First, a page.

The day’s activities are mainly centered on family togetherness, and the main event is a family lunch. There’s no set rules on whether or not the meal must be homemade or not; any family is as likely to go out as they are to cook. As long as the family is together, celebrating their wonderful mamma, then it’s a proper La Festa della Mamma celebration. A practice that does remain consistent, however, is the manner in which the meal is typically topped off: a lovely heart-shaped cake with a liqueur coffee!

All in all, Italians love and value their mammas, the Italian Mother’s Day experience reflects this greatly! This Mother’s Day, be sure to call or visit your mother, or at the very least, reflect on the impact she has made in your life. Buona Festa della Mamma!

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3 05, 2018

Experiencing Italian Cooking

By |2018-05-03T05:58:00-05:00May 3rd, 2018|Feature, food, hidden gems, Tuscany|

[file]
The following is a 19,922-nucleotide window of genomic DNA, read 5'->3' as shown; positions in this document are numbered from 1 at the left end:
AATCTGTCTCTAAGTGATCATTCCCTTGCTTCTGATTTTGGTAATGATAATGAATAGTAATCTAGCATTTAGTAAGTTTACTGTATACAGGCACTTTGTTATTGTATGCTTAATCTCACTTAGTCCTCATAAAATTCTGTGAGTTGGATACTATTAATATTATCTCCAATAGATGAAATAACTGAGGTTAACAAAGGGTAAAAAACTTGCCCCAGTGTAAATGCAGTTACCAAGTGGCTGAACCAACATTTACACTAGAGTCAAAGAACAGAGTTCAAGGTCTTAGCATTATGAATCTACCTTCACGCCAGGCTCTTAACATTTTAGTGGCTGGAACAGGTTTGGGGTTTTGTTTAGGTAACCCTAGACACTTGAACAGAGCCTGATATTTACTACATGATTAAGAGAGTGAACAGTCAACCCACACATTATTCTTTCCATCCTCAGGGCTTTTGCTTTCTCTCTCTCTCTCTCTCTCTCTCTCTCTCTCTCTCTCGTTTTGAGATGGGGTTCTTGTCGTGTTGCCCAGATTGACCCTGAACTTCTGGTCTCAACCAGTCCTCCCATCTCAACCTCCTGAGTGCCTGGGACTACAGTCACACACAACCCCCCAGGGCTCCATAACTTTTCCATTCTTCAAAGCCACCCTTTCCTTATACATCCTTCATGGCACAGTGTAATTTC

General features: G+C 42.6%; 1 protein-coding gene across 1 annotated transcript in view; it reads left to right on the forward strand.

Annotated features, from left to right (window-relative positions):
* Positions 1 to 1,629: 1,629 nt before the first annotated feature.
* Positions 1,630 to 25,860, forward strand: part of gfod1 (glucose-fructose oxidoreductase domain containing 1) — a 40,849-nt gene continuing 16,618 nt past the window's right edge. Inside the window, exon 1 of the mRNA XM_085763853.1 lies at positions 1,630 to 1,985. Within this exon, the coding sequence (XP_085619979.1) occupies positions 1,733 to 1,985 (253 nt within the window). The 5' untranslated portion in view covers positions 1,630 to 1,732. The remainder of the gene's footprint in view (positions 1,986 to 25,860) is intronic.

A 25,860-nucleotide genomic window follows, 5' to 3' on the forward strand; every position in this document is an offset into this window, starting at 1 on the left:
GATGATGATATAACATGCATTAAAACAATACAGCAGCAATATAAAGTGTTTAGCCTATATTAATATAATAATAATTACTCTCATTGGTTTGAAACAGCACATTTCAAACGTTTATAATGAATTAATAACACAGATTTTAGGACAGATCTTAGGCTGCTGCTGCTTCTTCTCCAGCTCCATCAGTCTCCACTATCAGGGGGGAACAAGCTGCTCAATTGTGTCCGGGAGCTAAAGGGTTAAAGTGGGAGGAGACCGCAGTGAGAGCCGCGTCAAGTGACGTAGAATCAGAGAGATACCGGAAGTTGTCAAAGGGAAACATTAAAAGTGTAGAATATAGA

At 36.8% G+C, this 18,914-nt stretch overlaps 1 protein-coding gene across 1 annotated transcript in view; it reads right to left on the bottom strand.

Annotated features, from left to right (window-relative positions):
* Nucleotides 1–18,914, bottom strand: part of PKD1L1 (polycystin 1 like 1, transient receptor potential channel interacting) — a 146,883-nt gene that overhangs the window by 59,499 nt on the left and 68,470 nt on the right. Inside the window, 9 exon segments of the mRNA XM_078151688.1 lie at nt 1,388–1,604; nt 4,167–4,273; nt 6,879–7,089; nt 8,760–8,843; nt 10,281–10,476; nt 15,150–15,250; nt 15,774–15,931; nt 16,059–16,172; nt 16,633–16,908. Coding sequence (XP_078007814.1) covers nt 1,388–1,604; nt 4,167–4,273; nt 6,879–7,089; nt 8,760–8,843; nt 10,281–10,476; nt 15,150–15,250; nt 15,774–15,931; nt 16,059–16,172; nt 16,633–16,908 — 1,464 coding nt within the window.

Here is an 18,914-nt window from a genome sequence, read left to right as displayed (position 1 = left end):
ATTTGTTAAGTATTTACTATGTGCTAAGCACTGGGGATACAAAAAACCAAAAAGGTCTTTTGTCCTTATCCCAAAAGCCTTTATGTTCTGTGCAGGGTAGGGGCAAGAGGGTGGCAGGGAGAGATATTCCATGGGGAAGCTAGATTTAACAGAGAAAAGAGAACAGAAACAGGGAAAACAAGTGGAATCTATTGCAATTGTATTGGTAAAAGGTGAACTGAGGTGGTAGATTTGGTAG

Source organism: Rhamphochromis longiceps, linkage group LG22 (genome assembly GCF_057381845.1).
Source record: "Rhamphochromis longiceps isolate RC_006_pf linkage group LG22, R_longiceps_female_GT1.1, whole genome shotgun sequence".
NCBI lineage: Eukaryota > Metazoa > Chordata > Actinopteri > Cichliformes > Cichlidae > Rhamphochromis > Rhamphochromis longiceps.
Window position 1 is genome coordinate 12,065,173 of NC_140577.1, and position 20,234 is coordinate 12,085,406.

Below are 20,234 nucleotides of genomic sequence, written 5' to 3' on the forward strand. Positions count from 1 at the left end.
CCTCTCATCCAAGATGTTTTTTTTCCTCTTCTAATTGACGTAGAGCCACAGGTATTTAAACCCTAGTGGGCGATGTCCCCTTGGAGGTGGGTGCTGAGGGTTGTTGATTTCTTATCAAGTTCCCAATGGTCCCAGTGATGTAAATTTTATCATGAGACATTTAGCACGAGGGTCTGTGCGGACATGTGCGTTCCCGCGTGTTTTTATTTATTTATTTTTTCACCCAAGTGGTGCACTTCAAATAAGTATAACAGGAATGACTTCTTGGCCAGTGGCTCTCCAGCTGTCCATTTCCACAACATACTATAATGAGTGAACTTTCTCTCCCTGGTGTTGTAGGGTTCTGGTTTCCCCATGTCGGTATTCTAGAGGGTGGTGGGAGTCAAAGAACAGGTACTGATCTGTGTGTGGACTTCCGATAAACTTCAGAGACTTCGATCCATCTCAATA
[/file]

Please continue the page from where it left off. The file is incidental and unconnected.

Experiencing Italian Cooking

For the many travelers who choose to embark on a tour of Italy, one of the commonly recognized highlights of the overall experience is the food. Tuscany, in particular, is home to a number of delicious specialties. Tuscan cuisine is known for its delightful simplicity which lets the individual ingredients speak for themselves, with bread, meats, cheeses, fruits and vegetables being central to many dishes. Much like the rest of Italy, olive oil is an important staple in Tuscany, where it is typically made from Leccino, Moraiolo, and Frantoiano olives. The region is also known for traditional Florentine steaks, which come from the native Chianina and Maremmana cattle breeds that are found there. Apart from these fundamental elements of Tuscan cuisine, there are plenty of specific dishes there that are very much worth trying!

Throwing away stale bread is highly frowned upon, so instead, a salad called Panzanella is made. The bread is tossed in with Tuscan-grown cucumbers, tomatoes and onions, then is seasoned generously with salt, olive oil and vinegar. Not a bad way to make use of those leftovers, and it’s a lovely summer meal to boot! If you’re feeling more like enjoying some fresh Tuscan bread, however, you may try Fettunta. Fettunta is typically ordered at the start of a meal, and it consists of a freshly toasted slice of bread drizzled with delicious Tuscan olive oil, rubbed with garlic, and sprinkled with salt. These dishes are two examples of the many ways in which the people of Tuscany demonstrate their passion for bread.